However, the underlying physics is different between the two methods. In STED microscopy, the doughnut beam depletes the fluorescent state by stimulated emission in all molecules in the intense regions of the beam. The intensity of the doughnut beam determines (a) the probability of fluorescence switching that scales exponentially, and (b) the area to which fluorescence is confined that scales inversely thereby enhancing the spatial resolution. In our technique, VVB induces localized melting via multiphoton absorption and the subsequent fluid dynamics around the unmodified region of the material (due to null intensity region) displaces matter on nanoscale. The probability of such nonlinear interaction scales with \(n^{th}\) power of laser intensity, where n is the number of photons involved in the multiphoton process. In silicon (band gap of 1.14 eV), the interaction of 800 nm light (photon energy of 1.55 eV) is dominated by single and two photon absorption. The intensity of the VVB determines the amount of the material displaced leading to nanocone formation whose height increases but the apex angle remains the same18. Therefore, the spatial resolution remains the same.

In our experiments, the spatial precision of \(\sim\) 50 nm is due to loose focusing of the laser beam. The use of a high numerical aperture lens will reduce the size of the null intensity region and will lead to a smaller lateral extent and apex angle of the nanocone (see Supplementary Fig. S3). However, at very high numerical apertures the longitudinal component of the field can hinder the interference process and limit the spatial resolution. The spatial precision can be further improved to 10 nm by (a) using a highly stable power supply that can change the small voltage applied to the q-plate in 1 mV steps, and/or (b) changing the angle of the half-wave plate in front of the detuned q-plate in smaller steps of 0.1\(^\circ\). The laser pulse duration is not critical in our technique. In fact, longer durations were found to give rise to \(\upmu\)m sized nano-needles likely due to larger melt volume19.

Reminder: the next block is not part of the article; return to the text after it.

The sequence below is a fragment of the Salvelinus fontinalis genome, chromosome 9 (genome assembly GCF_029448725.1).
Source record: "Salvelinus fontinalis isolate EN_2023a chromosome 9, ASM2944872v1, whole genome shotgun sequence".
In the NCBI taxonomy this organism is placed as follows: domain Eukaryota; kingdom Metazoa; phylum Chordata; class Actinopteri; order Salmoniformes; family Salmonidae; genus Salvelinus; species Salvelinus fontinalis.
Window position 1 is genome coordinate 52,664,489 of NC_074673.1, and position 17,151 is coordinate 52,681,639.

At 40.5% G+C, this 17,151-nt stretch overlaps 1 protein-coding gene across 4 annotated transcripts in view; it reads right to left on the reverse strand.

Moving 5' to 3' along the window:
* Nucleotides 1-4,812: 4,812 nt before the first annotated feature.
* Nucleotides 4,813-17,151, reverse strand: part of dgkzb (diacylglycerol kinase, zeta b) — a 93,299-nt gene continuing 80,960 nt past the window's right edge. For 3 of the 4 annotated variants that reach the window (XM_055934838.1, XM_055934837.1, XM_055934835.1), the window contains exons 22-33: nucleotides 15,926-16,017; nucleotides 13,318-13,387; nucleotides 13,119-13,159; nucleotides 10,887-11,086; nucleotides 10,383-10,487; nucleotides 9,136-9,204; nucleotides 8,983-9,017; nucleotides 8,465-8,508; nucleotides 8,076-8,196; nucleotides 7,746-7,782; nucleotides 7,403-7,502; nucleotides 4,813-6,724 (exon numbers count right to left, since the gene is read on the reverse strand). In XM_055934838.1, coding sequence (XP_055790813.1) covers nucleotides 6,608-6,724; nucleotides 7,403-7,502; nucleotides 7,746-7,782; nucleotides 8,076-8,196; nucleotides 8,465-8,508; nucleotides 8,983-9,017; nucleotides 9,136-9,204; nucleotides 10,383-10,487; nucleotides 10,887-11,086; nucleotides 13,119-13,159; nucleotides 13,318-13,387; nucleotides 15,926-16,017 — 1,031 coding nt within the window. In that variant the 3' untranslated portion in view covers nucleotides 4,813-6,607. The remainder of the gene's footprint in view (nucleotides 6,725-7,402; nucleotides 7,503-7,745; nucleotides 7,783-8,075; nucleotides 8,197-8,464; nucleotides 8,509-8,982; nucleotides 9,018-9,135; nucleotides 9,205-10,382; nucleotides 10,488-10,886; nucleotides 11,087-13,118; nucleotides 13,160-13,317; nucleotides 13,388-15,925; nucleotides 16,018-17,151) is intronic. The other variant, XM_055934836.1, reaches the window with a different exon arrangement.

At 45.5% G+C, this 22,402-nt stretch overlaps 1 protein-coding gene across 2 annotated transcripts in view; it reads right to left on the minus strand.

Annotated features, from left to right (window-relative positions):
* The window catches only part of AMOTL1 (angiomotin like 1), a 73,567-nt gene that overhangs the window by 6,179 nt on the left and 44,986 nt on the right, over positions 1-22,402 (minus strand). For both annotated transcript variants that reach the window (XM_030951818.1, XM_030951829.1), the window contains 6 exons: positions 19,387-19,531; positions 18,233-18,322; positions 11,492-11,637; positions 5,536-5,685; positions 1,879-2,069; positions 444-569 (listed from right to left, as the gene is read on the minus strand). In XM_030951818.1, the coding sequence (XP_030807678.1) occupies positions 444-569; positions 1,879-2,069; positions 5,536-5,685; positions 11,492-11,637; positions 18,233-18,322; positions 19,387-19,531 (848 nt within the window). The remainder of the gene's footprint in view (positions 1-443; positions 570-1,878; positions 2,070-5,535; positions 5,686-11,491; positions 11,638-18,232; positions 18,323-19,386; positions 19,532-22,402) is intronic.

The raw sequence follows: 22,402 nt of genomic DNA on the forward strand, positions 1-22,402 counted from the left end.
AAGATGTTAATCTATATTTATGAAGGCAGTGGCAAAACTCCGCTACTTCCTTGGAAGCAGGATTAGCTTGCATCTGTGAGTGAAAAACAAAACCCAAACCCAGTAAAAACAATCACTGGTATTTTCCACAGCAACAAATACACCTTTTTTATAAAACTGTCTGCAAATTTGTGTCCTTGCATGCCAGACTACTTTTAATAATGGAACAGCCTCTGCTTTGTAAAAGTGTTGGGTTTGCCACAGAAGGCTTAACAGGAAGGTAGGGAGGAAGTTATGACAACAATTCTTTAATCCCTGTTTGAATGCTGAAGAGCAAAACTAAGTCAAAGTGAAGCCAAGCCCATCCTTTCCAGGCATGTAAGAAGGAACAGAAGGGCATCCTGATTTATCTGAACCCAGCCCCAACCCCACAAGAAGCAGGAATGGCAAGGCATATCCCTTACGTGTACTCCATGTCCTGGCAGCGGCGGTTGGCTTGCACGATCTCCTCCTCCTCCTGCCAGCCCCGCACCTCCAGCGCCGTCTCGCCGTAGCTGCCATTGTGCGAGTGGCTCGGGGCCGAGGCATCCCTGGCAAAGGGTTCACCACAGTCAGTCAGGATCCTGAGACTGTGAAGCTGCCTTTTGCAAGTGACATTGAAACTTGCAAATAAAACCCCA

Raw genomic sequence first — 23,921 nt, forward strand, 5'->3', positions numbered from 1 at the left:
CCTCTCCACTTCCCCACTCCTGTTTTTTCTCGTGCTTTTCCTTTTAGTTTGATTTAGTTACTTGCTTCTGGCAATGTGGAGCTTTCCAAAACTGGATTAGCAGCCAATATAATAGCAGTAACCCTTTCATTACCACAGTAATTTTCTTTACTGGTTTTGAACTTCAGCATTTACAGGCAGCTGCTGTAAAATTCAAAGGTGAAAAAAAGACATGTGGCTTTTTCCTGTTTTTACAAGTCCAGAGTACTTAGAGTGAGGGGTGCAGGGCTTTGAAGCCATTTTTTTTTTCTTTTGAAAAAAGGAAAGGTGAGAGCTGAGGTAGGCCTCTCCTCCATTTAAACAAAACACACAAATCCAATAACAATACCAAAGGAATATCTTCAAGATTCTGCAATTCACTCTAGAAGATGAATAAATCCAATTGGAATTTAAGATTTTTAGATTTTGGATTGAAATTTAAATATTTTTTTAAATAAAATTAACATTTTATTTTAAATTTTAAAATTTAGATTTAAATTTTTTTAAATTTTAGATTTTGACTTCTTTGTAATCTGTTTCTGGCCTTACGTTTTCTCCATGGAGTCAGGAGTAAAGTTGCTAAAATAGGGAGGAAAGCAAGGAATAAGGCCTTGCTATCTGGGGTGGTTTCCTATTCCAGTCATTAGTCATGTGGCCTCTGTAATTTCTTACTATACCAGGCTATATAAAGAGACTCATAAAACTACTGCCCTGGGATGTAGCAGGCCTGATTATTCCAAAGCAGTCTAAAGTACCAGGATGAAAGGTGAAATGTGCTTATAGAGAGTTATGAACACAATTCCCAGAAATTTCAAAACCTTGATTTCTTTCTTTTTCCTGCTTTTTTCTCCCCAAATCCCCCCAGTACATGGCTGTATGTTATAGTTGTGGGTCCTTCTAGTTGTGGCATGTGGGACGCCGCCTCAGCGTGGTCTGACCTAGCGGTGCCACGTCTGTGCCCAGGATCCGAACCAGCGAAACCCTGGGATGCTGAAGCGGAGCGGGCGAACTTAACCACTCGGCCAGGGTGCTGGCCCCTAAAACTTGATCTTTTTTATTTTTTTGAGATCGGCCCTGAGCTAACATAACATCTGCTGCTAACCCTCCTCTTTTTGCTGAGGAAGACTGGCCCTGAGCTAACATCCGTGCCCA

The main limitation is that the nanocones can be efficiently created only on non-transparent materials where the melt layer is two dimensional. In transparent materials, light penetration into the medium leads to a 3D melt layer whose dynamics lead to surface swelling and ejection of the material instead of a well-defined nanocone. Also, the nanocones are always accompanied by an outer rim whose relative height can be minimized by laser parameters albeit with concomitant reduction in nanocone height18. Controlled fabrication of nanocones in semiconductors and metals can be used as field emission tips36,37, scanning probes, whispering gallery optical resonator38, and for enhanced solar absorption in photovoltaics39. When implemented with LIFT, our technique provides the ability to control the deposited material with sub-wavelength precision in nano-printing of complex materials with applications ranging from microelectronics to bio-photonics.